"DOVER, a market town, municipal and parliamentary borough, comprising the parishes of St. James and St. Mary, in the lower half hundred of Bewsboro', lathe of St. Augustine, in the county of Kent, 72 miles from London, 40 from Maidstone, and 15 from Canterbury. It is a terminus of the South-Eastern, and the London, Chatham, and Dover railways. This port is one of great antiquity. By the Britons it was called Dwfyrrha, "a steep place;" by the Romans Debris; and by the Saxons Dofra or Dofris. Prince Arthur is supposed to have held his court here. It was anciently walled, both by Severus and King Widred, and had ten gates. ... More"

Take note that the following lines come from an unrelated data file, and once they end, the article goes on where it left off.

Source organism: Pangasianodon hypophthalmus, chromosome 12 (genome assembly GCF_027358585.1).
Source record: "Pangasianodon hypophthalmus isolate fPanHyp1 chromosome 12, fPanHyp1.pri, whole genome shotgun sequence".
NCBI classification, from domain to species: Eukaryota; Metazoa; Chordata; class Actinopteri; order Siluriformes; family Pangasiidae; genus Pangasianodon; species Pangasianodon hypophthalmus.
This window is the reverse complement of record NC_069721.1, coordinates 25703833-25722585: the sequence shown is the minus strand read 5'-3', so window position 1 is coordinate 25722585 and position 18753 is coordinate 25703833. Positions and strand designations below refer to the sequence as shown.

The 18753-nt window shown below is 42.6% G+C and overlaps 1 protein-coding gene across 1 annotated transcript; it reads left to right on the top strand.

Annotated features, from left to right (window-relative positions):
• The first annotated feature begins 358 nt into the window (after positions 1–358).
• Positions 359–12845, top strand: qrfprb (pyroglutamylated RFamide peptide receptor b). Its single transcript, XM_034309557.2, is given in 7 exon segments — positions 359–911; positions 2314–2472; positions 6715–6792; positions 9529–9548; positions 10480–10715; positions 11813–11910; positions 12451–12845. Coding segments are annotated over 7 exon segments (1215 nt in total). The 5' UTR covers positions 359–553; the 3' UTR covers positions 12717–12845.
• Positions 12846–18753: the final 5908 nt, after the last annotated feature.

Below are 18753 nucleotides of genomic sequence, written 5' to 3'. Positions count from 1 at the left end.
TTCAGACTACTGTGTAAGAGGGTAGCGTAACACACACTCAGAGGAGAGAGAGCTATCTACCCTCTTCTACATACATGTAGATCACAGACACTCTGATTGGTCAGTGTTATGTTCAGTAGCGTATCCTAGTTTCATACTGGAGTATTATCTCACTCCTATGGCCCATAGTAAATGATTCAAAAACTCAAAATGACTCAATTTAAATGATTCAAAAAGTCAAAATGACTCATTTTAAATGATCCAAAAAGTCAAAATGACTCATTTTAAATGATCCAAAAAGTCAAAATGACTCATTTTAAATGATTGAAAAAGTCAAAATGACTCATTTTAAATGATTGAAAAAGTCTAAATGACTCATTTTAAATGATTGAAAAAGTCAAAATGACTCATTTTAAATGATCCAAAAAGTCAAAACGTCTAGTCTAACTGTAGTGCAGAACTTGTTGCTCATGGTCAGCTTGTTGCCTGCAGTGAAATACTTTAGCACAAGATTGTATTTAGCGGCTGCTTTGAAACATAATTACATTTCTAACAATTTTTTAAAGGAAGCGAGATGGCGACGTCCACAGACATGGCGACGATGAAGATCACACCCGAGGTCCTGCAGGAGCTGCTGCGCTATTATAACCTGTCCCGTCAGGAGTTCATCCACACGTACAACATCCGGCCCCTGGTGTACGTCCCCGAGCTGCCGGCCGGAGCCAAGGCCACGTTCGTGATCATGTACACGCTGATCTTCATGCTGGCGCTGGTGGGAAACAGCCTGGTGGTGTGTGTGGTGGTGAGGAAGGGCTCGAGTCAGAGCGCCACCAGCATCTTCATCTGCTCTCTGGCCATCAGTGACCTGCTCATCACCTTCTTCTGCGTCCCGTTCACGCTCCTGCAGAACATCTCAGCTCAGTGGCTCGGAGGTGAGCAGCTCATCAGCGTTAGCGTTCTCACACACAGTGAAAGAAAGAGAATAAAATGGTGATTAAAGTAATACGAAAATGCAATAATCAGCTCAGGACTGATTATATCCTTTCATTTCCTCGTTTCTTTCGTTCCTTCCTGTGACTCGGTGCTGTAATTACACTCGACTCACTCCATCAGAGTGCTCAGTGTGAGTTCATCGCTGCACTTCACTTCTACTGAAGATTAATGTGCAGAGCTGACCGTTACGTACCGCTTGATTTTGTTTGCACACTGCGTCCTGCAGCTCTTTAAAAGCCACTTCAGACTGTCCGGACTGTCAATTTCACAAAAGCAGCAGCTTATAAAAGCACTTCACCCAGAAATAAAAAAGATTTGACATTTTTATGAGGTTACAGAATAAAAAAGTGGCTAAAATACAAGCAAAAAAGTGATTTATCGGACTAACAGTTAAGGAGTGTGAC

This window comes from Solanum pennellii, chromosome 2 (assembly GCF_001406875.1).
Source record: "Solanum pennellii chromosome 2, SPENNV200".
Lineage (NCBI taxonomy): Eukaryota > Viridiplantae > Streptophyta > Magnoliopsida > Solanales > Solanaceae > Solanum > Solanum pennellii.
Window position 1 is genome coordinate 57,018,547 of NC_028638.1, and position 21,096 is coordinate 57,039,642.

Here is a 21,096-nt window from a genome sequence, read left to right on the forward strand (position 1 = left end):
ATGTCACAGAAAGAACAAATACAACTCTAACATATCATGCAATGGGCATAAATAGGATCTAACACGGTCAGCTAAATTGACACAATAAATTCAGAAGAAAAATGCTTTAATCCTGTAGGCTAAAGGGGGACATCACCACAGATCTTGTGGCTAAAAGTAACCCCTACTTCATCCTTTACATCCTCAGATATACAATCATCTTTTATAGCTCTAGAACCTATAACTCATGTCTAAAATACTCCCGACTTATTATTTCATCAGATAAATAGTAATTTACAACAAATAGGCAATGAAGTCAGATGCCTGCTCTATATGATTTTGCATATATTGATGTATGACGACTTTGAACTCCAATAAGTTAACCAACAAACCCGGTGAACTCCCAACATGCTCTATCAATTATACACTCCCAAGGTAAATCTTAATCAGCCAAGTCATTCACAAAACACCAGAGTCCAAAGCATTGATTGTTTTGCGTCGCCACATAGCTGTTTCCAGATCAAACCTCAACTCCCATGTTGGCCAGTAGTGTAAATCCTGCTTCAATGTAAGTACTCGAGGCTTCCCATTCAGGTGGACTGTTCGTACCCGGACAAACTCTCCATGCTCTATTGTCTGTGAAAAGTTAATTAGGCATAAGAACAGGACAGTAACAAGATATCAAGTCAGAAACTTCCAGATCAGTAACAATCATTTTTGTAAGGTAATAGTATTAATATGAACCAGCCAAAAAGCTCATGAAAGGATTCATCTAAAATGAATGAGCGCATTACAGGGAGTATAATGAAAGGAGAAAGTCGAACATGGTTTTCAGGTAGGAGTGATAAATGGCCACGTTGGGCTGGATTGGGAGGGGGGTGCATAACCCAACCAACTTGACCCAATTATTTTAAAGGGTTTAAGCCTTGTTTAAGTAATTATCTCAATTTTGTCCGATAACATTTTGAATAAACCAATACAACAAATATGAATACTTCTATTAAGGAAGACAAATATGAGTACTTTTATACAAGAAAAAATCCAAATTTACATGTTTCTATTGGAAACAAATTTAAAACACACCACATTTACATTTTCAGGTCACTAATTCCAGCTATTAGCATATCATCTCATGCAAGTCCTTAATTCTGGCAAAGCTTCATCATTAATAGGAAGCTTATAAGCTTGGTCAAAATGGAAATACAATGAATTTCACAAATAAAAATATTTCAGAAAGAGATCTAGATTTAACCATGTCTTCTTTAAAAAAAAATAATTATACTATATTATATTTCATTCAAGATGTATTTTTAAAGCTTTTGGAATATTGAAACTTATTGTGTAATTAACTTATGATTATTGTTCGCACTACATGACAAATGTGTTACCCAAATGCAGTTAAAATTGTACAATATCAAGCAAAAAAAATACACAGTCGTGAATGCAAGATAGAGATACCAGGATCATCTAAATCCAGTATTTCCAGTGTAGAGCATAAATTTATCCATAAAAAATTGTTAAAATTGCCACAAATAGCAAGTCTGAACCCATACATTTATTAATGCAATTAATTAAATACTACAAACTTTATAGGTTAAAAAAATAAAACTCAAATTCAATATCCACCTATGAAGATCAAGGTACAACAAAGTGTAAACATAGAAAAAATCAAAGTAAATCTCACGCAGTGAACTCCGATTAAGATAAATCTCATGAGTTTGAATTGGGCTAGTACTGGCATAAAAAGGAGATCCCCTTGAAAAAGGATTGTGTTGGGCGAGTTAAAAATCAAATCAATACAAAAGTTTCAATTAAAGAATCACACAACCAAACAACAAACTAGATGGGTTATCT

[Transcribed from The National Gazetteer of Great Britain and Ireland 1868 by Colin Hinson ©2010]